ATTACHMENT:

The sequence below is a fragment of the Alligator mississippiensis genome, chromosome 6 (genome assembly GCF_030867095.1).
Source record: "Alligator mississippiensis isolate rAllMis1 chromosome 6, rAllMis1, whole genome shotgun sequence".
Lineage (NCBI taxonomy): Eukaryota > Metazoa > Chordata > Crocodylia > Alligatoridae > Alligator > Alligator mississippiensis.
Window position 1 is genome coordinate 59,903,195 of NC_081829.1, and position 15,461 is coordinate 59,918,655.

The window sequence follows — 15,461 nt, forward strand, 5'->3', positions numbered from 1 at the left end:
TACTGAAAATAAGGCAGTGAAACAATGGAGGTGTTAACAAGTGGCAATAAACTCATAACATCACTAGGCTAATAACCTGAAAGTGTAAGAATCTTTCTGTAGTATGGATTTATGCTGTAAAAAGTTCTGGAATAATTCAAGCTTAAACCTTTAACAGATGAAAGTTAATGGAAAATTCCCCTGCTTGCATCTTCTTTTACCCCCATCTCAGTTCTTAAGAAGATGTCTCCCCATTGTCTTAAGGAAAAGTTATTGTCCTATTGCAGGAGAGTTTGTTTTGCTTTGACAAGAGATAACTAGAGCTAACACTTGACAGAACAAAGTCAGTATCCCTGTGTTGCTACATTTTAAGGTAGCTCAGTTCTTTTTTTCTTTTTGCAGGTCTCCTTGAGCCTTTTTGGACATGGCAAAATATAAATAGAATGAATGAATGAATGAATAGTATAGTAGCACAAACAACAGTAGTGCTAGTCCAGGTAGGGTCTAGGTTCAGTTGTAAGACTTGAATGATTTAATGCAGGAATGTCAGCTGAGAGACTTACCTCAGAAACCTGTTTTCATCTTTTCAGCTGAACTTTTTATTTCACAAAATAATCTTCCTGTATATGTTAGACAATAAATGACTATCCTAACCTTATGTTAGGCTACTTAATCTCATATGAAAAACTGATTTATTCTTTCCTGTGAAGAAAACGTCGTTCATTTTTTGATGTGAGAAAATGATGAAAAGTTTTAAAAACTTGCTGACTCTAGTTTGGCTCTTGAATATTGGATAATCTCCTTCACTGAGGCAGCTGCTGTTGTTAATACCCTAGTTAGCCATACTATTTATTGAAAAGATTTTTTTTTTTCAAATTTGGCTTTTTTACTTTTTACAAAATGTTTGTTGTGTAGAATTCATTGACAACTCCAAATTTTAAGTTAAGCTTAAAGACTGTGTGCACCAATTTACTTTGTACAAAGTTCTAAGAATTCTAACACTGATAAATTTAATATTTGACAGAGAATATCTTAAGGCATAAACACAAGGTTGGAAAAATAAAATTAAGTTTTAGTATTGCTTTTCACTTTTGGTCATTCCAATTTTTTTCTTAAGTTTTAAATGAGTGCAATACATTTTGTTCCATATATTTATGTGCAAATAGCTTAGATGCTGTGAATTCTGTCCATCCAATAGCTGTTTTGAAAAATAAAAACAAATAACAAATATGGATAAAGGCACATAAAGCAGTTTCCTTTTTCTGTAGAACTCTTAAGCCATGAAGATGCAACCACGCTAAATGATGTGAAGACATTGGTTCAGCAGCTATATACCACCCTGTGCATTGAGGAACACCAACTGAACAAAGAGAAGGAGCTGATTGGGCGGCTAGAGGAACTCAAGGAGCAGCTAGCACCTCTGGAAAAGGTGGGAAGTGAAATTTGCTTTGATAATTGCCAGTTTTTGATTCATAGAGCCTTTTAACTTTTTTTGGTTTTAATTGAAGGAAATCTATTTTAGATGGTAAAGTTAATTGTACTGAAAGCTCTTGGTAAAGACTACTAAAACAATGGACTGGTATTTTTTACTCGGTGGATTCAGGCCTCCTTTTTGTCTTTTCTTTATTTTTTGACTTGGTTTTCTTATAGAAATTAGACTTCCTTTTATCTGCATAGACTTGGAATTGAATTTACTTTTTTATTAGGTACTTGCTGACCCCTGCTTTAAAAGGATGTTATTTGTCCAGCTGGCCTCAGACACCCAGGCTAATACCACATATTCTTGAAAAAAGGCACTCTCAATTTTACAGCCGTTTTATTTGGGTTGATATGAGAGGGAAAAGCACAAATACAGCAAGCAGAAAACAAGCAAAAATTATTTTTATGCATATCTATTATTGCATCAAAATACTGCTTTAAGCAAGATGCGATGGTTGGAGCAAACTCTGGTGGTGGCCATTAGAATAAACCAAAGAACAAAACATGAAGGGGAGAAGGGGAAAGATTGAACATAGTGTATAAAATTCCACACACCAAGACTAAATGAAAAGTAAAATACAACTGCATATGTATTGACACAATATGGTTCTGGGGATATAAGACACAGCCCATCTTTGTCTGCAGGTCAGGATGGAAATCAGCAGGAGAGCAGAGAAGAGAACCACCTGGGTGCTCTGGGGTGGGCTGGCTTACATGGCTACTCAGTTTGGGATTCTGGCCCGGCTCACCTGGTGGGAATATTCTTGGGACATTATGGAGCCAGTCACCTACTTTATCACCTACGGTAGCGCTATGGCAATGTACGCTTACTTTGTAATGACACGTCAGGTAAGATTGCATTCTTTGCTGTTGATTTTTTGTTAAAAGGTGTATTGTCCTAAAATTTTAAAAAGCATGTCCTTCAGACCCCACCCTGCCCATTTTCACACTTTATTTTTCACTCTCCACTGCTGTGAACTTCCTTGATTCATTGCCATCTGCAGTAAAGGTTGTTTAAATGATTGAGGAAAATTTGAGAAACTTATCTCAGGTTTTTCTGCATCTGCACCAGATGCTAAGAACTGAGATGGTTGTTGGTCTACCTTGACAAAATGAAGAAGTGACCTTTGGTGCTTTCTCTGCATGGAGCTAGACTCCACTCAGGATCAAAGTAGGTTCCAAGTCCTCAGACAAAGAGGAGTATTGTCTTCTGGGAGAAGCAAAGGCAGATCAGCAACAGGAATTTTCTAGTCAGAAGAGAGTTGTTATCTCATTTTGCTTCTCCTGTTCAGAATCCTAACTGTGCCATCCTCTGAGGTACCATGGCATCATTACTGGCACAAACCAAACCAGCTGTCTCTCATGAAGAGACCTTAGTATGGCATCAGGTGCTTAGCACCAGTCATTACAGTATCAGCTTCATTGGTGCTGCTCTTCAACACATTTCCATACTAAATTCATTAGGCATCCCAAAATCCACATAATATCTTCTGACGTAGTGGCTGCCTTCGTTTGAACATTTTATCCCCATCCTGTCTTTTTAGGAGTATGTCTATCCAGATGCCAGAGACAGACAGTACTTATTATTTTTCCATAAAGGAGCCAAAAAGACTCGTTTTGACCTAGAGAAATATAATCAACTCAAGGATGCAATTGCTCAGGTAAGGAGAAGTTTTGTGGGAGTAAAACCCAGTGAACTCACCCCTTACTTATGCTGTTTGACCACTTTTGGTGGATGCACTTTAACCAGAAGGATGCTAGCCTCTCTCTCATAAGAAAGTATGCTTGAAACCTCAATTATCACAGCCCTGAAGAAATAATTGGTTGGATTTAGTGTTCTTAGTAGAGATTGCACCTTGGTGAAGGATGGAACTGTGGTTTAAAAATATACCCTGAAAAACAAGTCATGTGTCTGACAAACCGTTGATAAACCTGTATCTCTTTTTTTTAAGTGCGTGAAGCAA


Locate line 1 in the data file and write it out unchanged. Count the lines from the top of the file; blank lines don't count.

The sequence below is a fragment of the Alligator mississippiensis genome, chromosome 6 (genome assembly GCF_030867095.1).